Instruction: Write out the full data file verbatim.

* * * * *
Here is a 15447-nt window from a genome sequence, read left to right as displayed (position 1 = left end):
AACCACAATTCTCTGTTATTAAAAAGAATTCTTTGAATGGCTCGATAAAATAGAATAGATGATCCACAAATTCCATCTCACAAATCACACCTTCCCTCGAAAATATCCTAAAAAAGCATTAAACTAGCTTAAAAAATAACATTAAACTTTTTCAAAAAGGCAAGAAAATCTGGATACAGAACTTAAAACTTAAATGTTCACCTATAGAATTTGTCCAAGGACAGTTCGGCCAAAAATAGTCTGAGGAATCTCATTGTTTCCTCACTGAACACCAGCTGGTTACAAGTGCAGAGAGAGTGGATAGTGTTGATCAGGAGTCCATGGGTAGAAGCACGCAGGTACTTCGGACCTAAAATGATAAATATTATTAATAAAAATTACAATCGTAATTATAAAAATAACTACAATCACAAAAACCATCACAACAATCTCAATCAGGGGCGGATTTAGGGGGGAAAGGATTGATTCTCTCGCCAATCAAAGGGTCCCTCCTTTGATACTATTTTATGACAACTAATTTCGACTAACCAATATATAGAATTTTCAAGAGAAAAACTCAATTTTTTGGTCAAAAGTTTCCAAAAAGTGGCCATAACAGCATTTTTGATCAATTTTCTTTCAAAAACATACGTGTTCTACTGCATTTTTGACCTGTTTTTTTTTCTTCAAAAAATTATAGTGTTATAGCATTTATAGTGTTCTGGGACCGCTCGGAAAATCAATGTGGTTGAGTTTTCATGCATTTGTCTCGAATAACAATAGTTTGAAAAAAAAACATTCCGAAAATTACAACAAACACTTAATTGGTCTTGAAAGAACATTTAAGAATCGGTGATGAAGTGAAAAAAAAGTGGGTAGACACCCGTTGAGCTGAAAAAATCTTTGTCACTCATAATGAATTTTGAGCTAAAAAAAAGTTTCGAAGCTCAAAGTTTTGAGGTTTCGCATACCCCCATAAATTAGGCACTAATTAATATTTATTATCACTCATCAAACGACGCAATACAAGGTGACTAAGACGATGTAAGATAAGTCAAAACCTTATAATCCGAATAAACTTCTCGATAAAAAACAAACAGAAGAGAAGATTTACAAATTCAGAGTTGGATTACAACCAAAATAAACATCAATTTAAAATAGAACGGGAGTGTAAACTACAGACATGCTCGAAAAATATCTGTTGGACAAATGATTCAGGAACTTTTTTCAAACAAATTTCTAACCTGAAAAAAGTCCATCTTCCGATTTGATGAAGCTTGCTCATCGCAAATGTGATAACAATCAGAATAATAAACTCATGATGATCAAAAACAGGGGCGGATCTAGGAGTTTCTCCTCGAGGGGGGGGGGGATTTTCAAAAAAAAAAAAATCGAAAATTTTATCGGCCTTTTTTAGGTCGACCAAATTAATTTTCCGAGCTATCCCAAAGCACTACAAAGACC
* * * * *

Here is a 15447-nt window from a genome sequence, read left to right as displayed (position 1 = left end):
AACCACAATTCTCTGTTATTAAAAAGAATTCTTTGAATGGCTCGATAAAATAGAATAGATGATCCACAAATTCCATCTCACAAATCACACCTTCCCTCGAAAATATCCTAAAAAAGCATTAAACTAGCTTAAAAAATAACATTAAACTTTTTCAAAAAGGCAAGAAAATCTGGATACAGAACTTAAAACTTAAATGTTCACCTATAGAATTTGTCCAAGGACAGTTCGGCCAAAAATAGTCTGAGGAATCTCATTGTTTCCTCACTGAACACCAGCTGGTTACAAGTGCAGAGAGAGTGGATAGTGTTGATCAGGAGTCCATGGGTAGAAGCACGCAGGTACTTCGGACCTAAAATGATAAATATTATTAATAAAAATTACAATCGTAATTATAAAAATAACTACAATCACAAAAACCATCACAACAATCTCAATCAGGGGCGGATTTAGGGGGGAAAGGATTGATTCTCTCGCCAATCAAAGGGTCCCTCCTTTGATACTATTTTATGACAACTAATTTCGACTAACCAATATATAGAATTTTCAAGAGAAAAACTCAATTTTTTGGTCAAAAGTTTCCAAAAAGTGGCCATAACAGCATTTTTGATCAATTTTCTTTCAAAAACATACGTGTTCTACTGCATTTTTGACCTGTTTTTTTTTCTTCAAAAAATTATAGTGTTATAGCATTTATAGTGTTCTGGGACCGCTCGGAAAATCAATGTGGTTGAGTTTTCATGCATTTGTCTCGAATAACAATAGTTTGAAAAAAAAACATTCCGAAAATTACAACAAACACTTAATTGGTCTTGAAAGAACATTTAAGAATCGGTGATGAAGTGAAAAAAAAGTGGGTAGACACCCGTTGAGCTGAAAAAATCTTTGTCACTCATAATGAATTTTGAGCTAAAAAAAAGTTTCGAAGCTCAAAGTTTTGAGGTTTCGCATACCCCCATAAATTAGGCACTAATTAATATTTATTATCACTCATCAAACGACGCAATACAAGGTGACTAAGACGATGTAAGATAAGTCAAAACCTTATAATCCGAATAAACTTCTCGATAAAAAACAAACAGAAGAGAAGATTTACAAATTCAGAGTTGGATTACAACCAAAATAAACATCAATTTAAAATAGAACGGGAGTGTAAACTACAGACATGCTCGAAAAATATCTGTTGGACAAATGATTCAGGAACTTTTTTCAAACAAATTTCTAACCTGAAAAAAGTCCATCTTCCGATTTGATGAAGCTTGCTCATCGCAAATGTGATAACAATCAGAATAATAAACTCATGATGATCAAAAACAGGGGCGGATCTAGGAGTTTCTCCTCGAGGGGGGGGGGGATTTTCAAAAAAAAAAAAATCGAAAATTTTATCGGCCTTTTTTAGGTCGACCAAATTAATTTTCCGAGCTATCCCAAAGCACTACAAAGACC